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Could a GOP Congress Back Renewable Energy?

Republicans are throwing their weight behind solar and other clean power sources, in part to challenge the big utilities.

  • Katie Gilbert

When the Republican Party took control of Congress after it gained a majority in the Senate in November’s midterm elections, coal stocks rallied. The leader, Bristol, Virginia–based Alpha Natural Resources, jumped 17 percent on November 5, though it subsequently fell 22.12 percent as of December 23. Does a favorable political climate for the coal sector strike a blow to alternative energy? Not necessarily. Republicans, especially those at the state and local levels, are increasingly supporting solar and other renewable energy sources as consistent with their political beliefs.

“It’s not so simple as Democrats are for [renewable energy], and Republicans are against it,” says Shayle Kann, Boston-based director of GTM Research, the analysis, advisory and consulting division of Greentech Media, a research firm focused on the renewables industry. “There has been a pretty meaningful growth of conservative support for rooftop solar, especially. The idea is that customers should have the right to choose where their power comes from, and that there should be support of policy and regulations that favor the development of third-party-owned or customer-owned solar power.”

Kann points to the formation of grass roots groups advocating for solar energy on behalf of the GOP. In 2013 former Republican congressman Barry Goldwater Jr. became chairman of Tell Utilities Solar Won’t Be Killed (TUSK) in Arizona; TUSK has since expanded its activity into Colorado, Louisiana, North Carolina, South Carolina, Utah and Wisconsin.

That same year the Atlanta Tea Party Patriots joined forces with the local chapter of the Sierra Club, a major environmental group, to form the Buford, Georgia–based Green Tea Coalition, which pushes for adoption of renewables, in part to challenge major utilities’ market power. Co-founder Debbie Dooley has said that she’s working with like-minded solar activists in Colorado, Florida, Ohio, South Carolina, Texas and Virginia.

A January 2014 survey by the Pew Research Center, a Washington-based think tank, indicates that U.S. popular support for government funding of alternative energy is high, even among Republicans. The survey revealed that 73 percent of Americans — including 58 percent of Republicans — want to see more federal backing of solar, wind and hydrogen power.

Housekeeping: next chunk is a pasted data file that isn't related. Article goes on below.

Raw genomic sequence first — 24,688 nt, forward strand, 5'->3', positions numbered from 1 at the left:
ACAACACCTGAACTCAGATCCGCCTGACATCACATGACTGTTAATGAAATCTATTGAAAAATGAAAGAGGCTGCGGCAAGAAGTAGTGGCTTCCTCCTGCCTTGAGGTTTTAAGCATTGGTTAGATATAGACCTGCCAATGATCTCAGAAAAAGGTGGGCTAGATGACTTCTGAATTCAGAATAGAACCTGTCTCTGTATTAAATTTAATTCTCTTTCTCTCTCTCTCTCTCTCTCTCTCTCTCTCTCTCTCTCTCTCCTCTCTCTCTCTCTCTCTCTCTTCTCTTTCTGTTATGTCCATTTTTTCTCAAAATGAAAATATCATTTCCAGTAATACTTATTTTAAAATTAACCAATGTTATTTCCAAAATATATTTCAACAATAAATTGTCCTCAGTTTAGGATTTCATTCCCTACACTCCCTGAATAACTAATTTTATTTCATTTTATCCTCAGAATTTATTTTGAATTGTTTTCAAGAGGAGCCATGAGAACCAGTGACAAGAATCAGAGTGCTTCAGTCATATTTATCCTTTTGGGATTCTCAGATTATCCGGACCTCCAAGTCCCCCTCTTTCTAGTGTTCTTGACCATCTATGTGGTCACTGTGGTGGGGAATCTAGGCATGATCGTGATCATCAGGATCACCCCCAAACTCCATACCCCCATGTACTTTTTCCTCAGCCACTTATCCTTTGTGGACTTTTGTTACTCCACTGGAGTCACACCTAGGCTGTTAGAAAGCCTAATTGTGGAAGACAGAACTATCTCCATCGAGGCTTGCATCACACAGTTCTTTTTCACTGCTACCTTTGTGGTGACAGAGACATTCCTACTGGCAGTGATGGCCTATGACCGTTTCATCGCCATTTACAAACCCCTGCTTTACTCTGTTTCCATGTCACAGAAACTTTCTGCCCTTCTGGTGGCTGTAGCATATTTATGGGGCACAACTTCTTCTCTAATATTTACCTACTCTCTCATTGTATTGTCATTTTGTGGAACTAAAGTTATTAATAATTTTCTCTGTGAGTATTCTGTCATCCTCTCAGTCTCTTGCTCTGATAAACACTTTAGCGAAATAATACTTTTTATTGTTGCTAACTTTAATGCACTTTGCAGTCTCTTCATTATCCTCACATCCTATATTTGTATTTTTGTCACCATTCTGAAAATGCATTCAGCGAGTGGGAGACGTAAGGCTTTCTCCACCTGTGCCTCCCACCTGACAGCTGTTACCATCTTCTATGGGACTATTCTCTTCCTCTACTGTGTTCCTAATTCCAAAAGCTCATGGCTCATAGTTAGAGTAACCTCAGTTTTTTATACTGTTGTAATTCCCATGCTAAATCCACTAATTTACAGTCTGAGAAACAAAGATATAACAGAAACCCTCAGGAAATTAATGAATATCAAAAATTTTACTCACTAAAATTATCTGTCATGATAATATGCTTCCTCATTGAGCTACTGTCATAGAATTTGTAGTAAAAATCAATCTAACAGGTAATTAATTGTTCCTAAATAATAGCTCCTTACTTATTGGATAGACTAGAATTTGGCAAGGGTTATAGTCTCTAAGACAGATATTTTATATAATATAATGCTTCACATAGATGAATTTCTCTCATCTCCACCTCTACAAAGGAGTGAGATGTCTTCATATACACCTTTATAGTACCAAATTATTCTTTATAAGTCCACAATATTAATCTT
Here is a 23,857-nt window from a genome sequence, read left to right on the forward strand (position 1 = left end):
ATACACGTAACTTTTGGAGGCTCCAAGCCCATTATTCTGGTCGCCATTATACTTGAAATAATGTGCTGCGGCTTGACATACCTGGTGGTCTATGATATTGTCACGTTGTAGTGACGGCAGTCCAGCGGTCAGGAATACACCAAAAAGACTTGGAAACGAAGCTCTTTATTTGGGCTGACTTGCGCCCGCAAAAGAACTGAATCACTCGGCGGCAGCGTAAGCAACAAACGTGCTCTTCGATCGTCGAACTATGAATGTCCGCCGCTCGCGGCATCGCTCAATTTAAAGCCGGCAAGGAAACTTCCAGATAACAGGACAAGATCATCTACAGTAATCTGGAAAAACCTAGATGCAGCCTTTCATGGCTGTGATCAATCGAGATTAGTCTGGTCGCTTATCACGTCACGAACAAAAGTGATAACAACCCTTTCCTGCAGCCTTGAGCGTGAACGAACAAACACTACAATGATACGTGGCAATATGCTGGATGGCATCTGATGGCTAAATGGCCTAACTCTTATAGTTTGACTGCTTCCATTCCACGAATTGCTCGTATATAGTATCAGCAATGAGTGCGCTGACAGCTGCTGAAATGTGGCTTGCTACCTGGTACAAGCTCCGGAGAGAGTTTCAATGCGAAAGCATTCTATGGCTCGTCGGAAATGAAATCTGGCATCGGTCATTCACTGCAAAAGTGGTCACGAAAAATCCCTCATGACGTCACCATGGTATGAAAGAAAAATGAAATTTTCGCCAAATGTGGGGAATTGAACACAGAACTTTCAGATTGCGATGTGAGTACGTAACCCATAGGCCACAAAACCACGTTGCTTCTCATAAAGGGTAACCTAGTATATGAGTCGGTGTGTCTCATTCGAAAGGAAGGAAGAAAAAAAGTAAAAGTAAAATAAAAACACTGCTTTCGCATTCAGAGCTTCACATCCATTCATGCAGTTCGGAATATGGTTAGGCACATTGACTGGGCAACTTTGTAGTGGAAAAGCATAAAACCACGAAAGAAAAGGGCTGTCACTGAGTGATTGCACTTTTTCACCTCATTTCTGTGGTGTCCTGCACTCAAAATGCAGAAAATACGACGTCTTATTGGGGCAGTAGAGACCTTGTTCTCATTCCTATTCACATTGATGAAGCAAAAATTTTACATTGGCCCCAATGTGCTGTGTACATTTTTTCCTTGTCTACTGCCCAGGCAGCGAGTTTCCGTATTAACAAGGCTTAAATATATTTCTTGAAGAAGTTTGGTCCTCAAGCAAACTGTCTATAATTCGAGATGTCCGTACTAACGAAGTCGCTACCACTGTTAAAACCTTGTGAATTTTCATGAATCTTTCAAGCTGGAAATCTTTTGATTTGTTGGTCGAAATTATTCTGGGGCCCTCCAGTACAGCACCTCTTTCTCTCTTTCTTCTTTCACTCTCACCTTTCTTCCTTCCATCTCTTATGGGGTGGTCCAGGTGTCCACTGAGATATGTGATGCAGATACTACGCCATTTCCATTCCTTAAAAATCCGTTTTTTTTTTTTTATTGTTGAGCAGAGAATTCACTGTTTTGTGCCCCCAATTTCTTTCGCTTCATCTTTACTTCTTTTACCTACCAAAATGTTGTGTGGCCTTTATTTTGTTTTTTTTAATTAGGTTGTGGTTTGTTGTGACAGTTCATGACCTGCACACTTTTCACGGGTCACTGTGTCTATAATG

This groundswell likely has much to do with the changing economics of clean energy and the public’s growing familiarity with alternative sources that are working their way into the power mix. In 2013 renewable power capacity expanded at its fastest rate ever, according to the Paris-based International Energy Agency. Renewables made up almost 22 percent of the global energy mix that year, compared with 18 percent in 2007. The IEA also found that investment in new power capacity reached $250 billion in 2013.

Much of the increased uptake, particularly in solar, stems from lower pricing: Between the third quarter of 2009 and mid-2014, the cost of electricity generated from thin-film photovoltaic solar cells dropped from $225 per megawatt-hour to $149. In 2014 the average cost of a solar module was just 78 cents per megawatt, versus $79.42 in 1976.

But GTM’s Kann notes that the grass roots advocacy for renewables hasn’t been as evident in Congress — yet. “Partially, it’s just because there haven’t been as many policy debates that relate to this [on the federal level],” he says. “It’ll be interesting to see the extent to which that does come to the forefront, and whether the grass roots support does actually impact the federal politicians.”

The federal debates most pertinent to renewables center on tax breaks and the question of their extension. The Tax Increase Prevention Act, sponsored by Michigan Republican Congressman Dave Camp, extended several renewable energy tax credits through the end of 2014. It passed the House and the Senate in early December with ample support on both sides of the aisle.

Gregg Benson, a New York–based attorney in the tax department of law firm Kaye Scholer, says the details of the Tax Increase Prevention Act can be interpreted as reassuring or less than heartening for renewable power: It’s a good sign the bill included the renewables-focused tax credits but somewhat disconcerting that they weren’t extended for another year.

The industry will closely follow Congress’s movement on the extension of another tax break: the business energy investment tax credit (ITC), which offers incentives for solar power as well as wind, biomass, geothermal electric and other clean energy sources. The solar ITC is slated to step down from 30 percent to a permanent 10 percent at the end of 2016.

Ken Johnson, vice president of communications for the Solar Energy Industries Association and former deputy chief of staff, communications director and chief spokesman for the House Energy and Commerce Committee, says pulling back the tax breaks would harm the solar industry, which pumps about $15 billion into the U.S. economy each year, according to the Washington-based SEIA. His group will be boosting efforts to educate congressional Republicans and drum up support for alternative energy.

“We’re going to roll up our sleeves, we’re going to blanket Capitol Hill, and we’re going to let Republicans know what the investment tax credit has meant for America, and what it will mean going forward,” Johnson says.